Asylum Seekers, Then and Now

A Short History of Escape


A boat crowded with Cuban refugees arrives in Florida, during the 1980 Mariel Boatlift.

At the end of April, as the world tuned in to the blind Chinese lawyer and human rights activist Chen Guangcheng's dramatic flight to the U.S. embassy in Beijing, two young Cuban actors were shaking off their minders in Miami. They were on their way to the Tribeca Film Festival in New York, where Una Noche, a film in which they star, was to be screened. The movie, ironically, is about young Cubans who want to defect, which is what the actors did. What is more, it was co-produced in Cuba.

Oppressive regimes excel at generating asylum seekers; the more oppressive the regime, the more people want to flee it. But nasty governments don't all oppress alike. Some authoritarians grant political opponents permission to travel (passports, exit visas, and so on), "good riddance" being their modus operandi.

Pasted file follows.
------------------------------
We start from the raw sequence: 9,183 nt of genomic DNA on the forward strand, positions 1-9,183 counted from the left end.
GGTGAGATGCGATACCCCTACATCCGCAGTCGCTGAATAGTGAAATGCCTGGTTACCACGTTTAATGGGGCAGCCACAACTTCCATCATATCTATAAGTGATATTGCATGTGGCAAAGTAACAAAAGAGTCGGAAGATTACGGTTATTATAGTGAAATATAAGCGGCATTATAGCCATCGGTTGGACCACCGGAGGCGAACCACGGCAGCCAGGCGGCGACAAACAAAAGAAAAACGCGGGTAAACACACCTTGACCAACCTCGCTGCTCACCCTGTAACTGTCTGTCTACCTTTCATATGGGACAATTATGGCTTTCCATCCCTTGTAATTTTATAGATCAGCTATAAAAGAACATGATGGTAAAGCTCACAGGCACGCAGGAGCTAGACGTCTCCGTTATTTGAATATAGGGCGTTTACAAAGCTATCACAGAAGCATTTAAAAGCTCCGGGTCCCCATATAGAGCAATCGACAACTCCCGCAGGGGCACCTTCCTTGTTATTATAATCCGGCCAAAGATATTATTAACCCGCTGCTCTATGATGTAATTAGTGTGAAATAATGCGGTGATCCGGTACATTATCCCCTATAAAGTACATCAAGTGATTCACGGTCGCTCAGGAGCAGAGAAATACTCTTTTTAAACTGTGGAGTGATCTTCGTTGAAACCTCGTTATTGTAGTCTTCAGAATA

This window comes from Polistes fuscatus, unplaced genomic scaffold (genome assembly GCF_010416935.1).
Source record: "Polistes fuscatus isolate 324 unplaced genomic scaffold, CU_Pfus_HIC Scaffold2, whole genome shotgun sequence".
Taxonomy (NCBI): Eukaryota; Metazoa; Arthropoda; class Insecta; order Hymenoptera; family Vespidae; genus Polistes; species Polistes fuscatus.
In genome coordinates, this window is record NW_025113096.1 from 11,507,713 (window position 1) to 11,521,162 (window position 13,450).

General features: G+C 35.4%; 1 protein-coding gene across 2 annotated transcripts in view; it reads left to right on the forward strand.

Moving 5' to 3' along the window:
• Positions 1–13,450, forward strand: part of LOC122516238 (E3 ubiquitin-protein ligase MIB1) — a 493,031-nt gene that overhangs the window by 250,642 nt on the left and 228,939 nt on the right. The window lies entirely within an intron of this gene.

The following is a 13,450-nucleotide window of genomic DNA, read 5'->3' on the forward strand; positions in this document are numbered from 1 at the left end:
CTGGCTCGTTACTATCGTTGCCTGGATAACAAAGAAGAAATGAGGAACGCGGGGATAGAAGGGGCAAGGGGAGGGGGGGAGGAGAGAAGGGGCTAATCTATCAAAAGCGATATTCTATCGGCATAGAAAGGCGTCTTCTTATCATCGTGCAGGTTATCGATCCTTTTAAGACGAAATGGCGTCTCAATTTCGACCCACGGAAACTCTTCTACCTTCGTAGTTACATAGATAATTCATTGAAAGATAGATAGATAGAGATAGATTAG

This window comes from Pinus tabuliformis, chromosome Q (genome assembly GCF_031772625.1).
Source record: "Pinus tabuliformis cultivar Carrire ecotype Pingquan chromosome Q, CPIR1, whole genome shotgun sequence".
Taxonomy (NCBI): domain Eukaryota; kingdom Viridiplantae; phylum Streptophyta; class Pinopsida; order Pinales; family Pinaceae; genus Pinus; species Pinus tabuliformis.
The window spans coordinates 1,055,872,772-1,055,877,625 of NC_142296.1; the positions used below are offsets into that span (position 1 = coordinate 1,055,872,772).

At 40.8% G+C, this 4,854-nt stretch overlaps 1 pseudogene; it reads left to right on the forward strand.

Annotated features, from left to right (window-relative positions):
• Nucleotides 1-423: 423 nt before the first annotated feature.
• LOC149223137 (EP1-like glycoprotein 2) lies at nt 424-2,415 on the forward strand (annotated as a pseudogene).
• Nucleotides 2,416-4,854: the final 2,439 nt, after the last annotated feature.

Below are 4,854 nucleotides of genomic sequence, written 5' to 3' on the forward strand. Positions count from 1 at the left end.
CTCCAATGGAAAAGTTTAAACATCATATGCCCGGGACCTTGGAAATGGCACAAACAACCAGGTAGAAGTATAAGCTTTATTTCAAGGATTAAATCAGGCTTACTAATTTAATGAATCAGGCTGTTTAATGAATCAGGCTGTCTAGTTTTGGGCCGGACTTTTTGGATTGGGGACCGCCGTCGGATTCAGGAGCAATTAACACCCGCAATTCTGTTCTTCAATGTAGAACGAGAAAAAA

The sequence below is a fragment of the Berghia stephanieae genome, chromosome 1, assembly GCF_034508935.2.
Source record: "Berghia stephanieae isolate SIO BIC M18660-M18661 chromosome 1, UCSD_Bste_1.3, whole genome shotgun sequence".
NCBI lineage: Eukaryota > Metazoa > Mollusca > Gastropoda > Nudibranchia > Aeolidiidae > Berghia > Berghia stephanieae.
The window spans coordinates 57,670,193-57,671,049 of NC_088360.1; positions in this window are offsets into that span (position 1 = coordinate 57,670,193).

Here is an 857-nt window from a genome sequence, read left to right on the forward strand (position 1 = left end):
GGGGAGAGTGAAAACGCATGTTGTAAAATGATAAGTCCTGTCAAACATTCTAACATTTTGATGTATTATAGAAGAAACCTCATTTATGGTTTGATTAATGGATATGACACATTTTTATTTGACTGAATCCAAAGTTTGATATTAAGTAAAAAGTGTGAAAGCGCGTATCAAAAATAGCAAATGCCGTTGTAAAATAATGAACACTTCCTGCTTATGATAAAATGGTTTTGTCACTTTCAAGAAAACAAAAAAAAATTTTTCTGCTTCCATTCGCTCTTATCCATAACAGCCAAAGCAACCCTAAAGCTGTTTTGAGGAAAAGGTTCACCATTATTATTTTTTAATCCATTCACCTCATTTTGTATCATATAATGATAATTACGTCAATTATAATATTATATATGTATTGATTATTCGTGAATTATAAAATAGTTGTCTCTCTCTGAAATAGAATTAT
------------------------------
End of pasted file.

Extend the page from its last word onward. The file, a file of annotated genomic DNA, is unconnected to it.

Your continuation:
Up until a year ago, for example, the rulers of Myanmar (also called Burma) would have been happiest to see Aung San Suu Kyi, the leader of the opposition party, leave the country so that they could avoid the arduous and unpopular task of holding her under house arrest. Indeed, they tried very hard to push her out, constantly suggesting that she was already a foreigner because she married one. None of their attempts worked, and now Suu Kyi is inside the country's parliament, trying to push the junta toward a more democratic system.

If some oppressive regimes such as Myanmar simply do not want dissenters at home, others -- of the totalitarian family, so to speak -- fear allowing them to go abroad, where they could broadcast their resistance loud and clear, bolstering internal opposition. So they refuse travel documents and torment the dissenters at home. In the former Soviet Union, those denied exit -- especially Soviet Jews -- were even given a name: refuseniks.

The Soviet leaders eventually learned that in some cases it was politically cheaper to

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